Denver artist Monique Crine is known as much for her photos as she is for her remarkably accomplished photo-realist paintings. She doesn't feel, as might be assumed, that her work is based solely in photography, however. It also comes out of the moving-picture tradition, she says, especially classic films. This characteristic is emphatically laid out in Crine's latest outing, Tony James: New Paintings by Monique Crine, at Ironton Studios and Gallery (3636 Chestnut Place, www.irontonstudios.com).
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Having moved to Colorado with her husband a few years ago, Crine became interested in Western imagery — in particular, the range of characters here. In fact, she actually did a gig as a bartender at the Grizzly Rose, where she had a chance to meet a lot of them. She's also interested in old Hollywood Westerns, specifically the work of John Ford. So this reference to movies provided entree for her to use conceptual content to link together the ten hyper-realist portraits in this show. This makes her otherwise traditional works examples of conceptual realism, since Crine (tip of the hat to Cindy Sherman) imagines the pieces as stills from a never-made classic Western conjured in her imagination.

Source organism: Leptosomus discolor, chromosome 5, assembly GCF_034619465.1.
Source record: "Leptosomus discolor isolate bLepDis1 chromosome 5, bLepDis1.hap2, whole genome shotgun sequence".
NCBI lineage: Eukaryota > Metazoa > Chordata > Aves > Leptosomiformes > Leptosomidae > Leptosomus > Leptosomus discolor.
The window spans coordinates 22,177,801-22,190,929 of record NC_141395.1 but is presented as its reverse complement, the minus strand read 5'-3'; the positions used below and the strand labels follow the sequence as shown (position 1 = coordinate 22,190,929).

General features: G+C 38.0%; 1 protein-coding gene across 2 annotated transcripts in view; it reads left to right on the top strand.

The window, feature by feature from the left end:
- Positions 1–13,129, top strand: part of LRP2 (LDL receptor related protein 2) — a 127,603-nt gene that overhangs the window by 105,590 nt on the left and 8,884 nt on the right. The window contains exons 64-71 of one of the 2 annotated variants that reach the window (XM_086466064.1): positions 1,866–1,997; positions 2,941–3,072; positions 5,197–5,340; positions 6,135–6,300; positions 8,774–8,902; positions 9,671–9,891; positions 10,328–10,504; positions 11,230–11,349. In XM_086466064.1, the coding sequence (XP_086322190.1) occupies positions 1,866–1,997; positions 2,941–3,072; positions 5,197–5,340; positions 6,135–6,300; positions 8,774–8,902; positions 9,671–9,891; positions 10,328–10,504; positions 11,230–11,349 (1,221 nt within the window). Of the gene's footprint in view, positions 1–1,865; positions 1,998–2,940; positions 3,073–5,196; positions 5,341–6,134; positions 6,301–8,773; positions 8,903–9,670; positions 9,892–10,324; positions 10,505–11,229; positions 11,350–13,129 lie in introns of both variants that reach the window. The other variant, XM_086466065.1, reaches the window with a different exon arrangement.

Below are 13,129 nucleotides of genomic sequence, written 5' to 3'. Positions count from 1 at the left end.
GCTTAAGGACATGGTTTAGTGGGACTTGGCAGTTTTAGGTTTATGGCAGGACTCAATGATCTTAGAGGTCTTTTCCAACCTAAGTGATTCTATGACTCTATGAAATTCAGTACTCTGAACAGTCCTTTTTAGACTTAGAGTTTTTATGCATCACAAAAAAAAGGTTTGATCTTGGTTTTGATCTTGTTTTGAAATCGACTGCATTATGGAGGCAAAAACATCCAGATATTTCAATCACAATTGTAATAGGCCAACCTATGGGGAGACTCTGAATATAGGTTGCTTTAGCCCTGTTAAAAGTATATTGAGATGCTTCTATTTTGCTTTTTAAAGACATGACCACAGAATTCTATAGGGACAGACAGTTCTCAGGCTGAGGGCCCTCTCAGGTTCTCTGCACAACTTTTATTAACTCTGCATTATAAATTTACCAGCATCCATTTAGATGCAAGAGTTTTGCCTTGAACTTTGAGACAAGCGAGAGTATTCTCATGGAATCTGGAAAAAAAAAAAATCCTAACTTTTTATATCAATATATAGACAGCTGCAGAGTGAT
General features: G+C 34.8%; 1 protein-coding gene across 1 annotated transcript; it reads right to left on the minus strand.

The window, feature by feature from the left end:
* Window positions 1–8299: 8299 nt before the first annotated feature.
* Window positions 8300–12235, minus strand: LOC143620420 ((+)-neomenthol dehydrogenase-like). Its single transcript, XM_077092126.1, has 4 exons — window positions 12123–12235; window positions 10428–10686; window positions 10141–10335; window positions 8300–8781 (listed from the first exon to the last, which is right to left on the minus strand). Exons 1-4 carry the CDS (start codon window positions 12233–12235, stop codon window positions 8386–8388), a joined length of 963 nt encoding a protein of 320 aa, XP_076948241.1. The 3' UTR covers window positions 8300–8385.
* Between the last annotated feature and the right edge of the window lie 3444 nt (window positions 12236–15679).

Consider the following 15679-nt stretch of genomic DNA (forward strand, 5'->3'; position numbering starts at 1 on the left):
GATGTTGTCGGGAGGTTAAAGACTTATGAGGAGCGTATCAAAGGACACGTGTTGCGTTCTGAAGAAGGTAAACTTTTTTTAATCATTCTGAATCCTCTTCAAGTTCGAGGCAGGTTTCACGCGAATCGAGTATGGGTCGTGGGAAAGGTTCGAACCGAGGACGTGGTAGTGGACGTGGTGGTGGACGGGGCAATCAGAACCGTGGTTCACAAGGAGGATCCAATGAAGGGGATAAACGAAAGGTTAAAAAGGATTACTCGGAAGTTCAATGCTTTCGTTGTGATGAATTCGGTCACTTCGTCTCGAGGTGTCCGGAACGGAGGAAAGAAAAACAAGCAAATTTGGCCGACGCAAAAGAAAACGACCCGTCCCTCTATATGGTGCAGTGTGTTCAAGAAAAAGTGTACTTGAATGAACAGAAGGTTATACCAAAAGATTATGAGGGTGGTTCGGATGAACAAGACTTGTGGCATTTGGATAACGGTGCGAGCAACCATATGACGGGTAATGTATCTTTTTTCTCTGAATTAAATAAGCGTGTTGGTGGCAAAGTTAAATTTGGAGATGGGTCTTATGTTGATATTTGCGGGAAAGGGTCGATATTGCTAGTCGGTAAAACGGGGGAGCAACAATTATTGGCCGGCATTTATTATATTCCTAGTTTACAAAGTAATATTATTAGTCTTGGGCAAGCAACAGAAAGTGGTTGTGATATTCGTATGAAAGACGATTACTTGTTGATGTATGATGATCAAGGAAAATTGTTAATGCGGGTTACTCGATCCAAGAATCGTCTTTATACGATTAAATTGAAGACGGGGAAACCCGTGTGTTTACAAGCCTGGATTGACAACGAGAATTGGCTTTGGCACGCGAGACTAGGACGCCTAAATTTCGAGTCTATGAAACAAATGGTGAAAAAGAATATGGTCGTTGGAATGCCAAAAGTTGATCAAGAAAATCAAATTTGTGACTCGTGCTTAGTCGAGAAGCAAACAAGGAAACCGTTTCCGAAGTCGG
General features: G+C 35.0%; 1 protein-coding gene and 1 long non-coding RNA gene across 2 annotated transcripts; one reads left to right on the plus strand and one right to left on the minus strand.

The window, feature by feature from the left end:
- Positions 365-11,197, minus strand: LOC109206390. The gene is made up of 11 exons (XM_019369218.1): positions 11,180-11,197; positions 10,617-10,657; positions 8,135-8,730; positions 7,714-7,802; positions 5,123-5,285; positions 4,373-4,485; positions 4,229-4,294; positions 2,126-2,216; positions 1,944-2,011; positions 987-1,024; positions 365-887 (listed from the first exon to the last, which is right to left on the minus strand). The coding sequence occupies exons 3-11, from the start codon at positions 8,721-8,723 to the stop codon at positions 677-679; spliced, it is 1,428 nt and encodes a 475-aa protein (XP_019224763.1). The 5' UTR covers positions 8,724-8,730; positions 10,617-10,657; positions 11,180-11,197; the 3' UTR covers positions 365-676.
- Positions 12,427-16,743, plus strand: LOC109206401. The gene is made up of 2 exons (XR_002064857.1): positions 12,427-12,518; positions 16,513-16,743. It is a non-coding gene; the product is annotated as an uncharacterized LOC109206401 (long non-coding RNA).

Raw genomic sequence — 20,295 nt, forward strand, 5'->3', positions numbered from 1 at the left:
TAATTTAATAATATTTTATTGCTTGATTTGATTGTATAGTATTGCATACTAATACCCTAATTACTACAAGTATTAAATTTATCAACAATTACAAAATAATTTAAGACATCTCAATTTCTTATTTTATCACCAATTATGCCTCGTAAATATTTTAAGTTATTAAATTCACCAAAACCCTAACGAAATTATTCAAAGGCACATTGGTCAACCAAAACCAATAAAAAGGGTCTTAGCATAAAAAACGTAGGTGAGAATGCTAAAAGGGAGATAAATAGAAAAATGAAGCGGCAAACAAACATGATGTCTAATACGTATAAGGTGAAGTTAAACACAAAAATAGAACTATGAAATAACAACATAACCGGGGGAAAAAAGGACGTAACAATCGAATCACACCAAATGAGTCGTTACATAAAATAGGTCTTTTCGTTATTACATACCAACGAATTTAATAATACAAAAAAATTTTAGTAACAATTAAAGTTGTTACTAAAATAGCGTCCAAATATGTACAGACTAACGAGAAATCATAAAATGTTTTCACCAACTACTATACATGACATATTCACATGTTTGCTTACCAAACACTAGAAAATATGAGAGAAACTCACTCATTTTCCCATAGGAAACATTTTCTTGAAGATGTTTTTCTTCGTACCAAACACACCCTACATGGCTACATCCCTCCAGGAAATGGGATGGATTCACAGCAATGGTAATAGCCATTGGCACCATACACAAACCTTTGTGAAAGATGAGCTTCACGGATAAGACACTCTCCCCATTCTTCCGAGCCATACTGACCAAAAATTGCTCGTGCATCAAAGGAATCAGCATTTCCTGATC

To start the series, she needed to find her star — a real person — and she found him in Tony James, a soldier from Texas who is stationed in nearby Colorado Springs. Crine used Craigslist and advertised for a "Marlboro Man." The first portrait in the show — and the one that was used on the invitation — is titled, as are all the others, "Tony James" (pictured). It shows the rugged and wiry young guy sporting a blue cowboy hat, wearing a blue plaid flannel shirt and smoking a cigarette. He's a perfect combination of cowboy and redneck. In the various portraits, Tony is seen hanging out, drinking beer or walking around. There are a pair of paintings in which he's in silhouette in a tunnel, an image taken directly from Ford's The Searchers, starring John Wayne.
This handsome exhibit runs through January 14.